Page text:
Giants host hundreds of Newtown residents at game

Families from Sandy Hook Elementary School in Newtown, Families from Sandy Hook Elementary School in Newtown, Conn., gather on the field during the national anthem before the game. (Dec. 30, 2012) Photo Credit: Getty Images

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EAST RUTHERFORD, N.J. -- When the New York Giants trotted onto the MetLife Stadium field Sunday, Isaiah Williams, a third-grader at Sandy Hook Elementary in Newtown, Conn., and a team fan "since I was born," gave cornerback Corey Webster a high-five.

"You're boss," the 8-year-old said, offering the 30-year-old words of pregame encouragement.

Matthew Bradbury, 10, a fifth-grader at the school, slapped hands with defensive end Justin Tuck. "So far it's the experience of a lifetime, to be on field and high-five the players," Matthew said.

Mallika Suyal, 8, a third-grader, admitted she is not really a Giants fan.

"Not yet," said her father, Ved Suyal, 45. "But she's going to be one."

Newtown resident Kim Bassett, who was at the game with her teenage son, said she saw something on the field she hadn't seen in a while. "All the kids were smiling," she said.

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Two weeks after a gunman killed six adults and 20 students at Sandy Hook, more than 400 Newtown residents -- about 200 students from the elementary school and families -- were guests of the Giants as the team took on the Philadelphia Eagles in their final game of the season before a crowd of 80,657.

For a moment before the game, the Newtown residents and the Giants held hands on the field in what the stadium announcer described as "a circle of faith." The stadium was silent and all attention was on the families once more.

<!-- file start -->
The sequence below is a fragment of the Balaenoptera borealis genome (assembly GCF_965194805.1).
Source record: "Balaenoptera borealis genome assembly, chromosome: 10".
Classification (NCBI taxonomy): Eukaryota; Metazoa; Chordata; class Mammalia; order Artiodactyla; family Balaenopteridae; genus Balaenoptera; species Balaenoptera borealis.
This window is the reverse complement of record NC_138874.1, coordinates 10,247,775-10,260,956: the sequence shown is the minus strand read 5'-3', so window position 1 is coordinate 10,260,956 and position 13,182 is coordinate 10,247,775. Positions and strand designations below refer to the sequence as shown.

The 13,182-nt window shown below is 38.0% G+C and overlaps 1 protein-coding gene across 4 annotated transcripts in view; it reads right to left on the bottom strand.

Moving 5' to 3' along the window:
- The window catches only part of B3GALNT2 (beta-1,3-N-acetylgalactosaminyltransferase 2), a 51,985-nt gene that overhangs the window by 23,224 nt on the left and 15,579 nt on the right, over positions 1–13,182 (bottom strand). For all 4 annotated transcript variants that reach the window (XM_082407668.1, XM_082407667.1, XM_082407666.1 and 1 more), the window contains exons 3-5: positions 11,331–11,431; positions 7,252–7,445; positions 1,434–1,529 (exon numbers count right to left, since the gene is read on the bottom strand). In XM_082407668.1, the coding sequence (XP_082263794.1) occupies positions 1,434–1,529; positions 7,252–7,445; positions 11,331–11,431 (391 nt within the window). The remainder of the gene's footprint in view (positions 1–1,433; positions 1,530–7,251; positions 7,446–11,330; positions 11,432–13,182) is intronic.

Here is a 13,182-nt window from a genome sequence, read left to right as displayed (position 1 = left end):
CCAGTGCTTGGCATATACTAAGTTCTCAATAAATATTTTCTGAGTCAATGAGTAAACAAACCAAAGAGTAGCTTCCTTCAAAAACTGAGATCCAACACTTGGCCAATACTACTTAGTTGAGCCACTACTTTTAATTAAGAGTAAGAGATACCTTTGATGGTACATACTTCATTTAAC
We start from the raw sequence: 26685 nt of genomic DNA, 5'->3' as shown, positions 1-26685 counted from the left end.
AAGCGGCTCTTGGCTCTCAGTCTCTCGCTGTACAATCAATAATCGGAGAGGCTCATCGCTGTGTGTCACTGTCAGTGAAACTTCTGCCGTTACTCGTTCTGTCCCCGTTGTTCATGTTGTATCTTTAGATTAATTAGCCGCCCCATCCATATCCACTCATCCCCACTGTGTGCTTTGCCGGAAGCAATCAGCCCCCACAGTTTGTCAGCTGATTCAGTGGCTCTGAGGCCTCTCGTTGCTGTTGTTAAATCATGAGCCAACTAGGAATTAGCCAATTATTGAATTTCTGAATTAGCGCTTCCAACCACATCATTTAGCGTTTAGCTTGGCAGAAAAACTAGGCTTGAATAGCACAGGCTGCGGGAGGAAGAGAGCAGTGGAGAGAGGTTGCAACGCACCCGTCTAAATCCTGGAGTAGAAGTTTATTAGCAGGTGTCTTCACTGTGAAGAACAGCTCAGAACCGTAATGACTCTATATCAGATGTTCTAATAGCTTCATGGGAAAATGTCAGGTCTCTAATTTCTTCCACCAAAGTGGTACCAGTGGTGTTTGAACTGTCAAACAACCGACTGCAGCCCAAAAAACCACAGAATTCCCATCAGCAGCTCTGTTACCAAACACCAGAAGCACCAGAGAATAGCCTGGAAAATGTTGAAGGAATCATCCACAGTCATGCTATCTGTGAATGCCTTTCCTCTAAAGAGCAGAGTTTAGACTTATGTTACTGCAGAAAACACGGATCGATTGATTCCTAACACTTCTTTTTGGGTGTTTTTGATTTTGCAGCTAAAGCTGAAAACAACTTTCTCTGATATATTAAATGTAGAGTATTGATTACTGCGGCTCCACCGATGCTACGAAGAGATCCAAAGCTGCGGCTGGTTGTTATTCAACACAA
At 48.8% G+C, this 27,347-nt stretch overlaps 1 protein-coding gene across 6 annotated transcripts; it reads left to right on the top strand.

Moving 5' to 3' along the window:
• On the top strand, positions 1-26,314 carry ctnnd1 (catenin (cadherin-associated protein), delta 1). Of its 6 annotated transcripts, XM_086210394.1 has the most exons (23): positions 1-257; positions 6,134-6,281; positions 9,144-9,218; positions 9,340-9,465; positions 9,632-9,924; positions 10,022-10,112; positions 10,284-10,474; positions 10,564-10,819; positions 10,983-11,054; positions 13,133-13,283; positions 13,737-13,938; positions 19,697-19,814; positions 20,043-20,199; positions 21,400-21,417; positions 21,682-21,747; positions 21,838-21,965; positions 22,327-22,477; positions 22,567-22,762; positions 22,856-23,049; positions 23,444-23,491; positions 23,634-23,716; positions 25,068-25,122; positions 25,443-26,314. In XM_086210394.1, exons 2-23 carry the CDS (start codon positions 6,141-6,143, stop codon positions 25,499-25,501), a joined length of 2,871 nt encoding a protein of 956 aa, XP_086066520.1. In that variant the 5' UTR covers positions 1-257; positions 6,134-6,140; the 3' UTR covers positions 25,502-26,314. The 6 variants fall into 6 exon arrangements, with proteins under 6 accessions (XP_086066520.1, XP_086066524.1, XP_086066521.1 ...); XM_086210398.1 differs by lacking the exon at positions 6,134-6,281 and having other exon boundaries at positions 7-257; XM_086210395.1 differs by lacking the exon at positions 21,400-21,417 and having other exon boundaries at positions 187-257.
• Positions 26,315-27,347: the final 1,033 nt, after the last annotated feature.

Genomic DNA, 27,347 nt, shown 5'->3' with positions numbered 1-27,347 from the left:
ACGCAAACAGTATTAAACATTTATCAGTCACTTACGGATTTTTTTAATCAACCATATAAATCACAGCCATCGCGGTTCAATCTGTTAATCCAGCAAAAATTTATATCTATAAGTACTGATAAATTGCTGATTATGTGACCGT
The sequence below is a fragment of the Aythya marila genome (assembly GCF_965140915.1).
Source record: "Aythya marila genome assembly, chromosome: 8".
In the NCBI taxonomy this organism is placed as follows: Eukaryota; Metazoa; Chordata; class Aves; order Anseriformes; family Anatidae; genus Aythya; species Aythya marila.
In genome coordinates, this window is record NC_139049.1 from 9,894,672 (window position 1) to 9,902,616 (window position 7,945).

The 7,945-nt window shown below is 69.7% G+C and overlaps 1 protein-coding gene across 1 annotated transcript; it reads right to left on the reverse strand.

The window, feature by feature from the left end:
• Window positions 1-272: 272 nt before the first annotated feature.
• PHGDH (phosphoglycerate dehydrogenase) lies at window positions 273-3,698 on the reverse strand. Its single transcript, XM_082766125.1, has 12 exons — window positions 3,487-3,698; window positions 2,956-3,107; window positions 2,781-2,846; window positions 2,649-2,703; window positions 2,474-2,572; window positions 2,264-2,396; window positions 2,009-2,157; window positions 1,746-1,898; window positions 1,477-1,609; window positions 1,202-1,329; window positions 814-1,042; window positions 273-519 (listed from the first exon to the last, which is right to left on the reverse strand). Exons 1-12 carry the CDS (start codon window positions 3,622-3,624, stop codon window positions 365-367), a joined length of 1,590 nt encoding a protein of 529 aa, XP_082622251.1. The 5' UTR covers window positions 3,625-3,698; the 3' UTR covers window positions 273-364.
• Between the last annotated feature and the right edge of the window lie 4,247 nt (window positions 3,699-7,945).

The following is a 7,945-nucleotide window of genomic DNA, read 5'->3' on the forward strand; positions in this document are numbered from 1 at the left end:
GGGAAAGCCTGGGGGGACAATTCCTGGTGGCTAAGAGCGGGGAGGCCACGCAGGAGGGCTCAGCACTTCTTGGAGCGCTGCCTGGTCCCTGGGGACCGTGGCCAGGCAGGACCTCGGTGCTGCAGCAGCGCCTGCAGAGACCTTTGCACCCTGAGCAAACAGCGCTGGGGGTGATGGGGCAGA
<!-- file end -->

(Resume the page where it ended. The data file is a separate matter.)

The New England Patriots also claim the hearts of football fans in Newtown, a community of 27,000 people about two and half hours' drive from Boston.

But the Giants, who play in a stadium about an hour and 40 minutes away from Newtown, now have a hold.

Wide receiver Victor Cruz drove to Newtown after the shootings to visit the family of Jack Pinto, a 6-year-old who was buried wearing his jersey with Cruz's name. The strength of Jack's love for the team led Cruz to "go up there and pay homage to his family," he said. Cruz vowed to stay in touch with the family.

One little girl stood on the field holding a poster that had a photo of Pinto attached. Next to it, she had written, "To Victor Cruz, I was friends with Jack Pinto." Other residents carried photos or held banners thanking the team for its generosity.

The Giants' 42-7 victory over the Eagles "was the first time, probably in a long time, that somebody put a smile on their faces," Cruz said.

Safety Antrel Rolle said the Newtown residents' attendance, and their appearance on the field, "puts things in perspective."

"It's a heartbreaking feeling, at the same time we just tried to go out there and give those kids something to look forward to . . . something to raise their spirits," he said.

Guard Chris Snee shook hands and slapped high-fives with many of the Newtown children before the game. In the locker room afterward, he said the players wanted to win for the families.

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"We played for them," he said.

But a football game -- even a Giants blowout win -- can only do so much.

"People are still trying to put the pieces together," said Nick Debellis, 32, a Newtown golf course superintendent said of life after the school attack.

Richard Wilford, 36, an IT manager and youth football coach, said he is still trying to answer his 7-year-old son Richard's questions about the shooting, but not in too much detail.

Adam Lanza, 20, forced his way into Sandy Hook Elementary on Dec. 14, shot and killed 20 first-graders and six adults with an assault rifle, then killed himself with a handgun, police said. He fatally shot his mother in their home before going to the school.

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Getting out of town and riding a bus to the stadium felt good, said Hunter Bassett, 18.

"Everyone was happy, kind of excited, all in good spirits," he said. "It was a nice change of pace for all of us. We had something to look forward to [and] be happy about."

With Tom Rock

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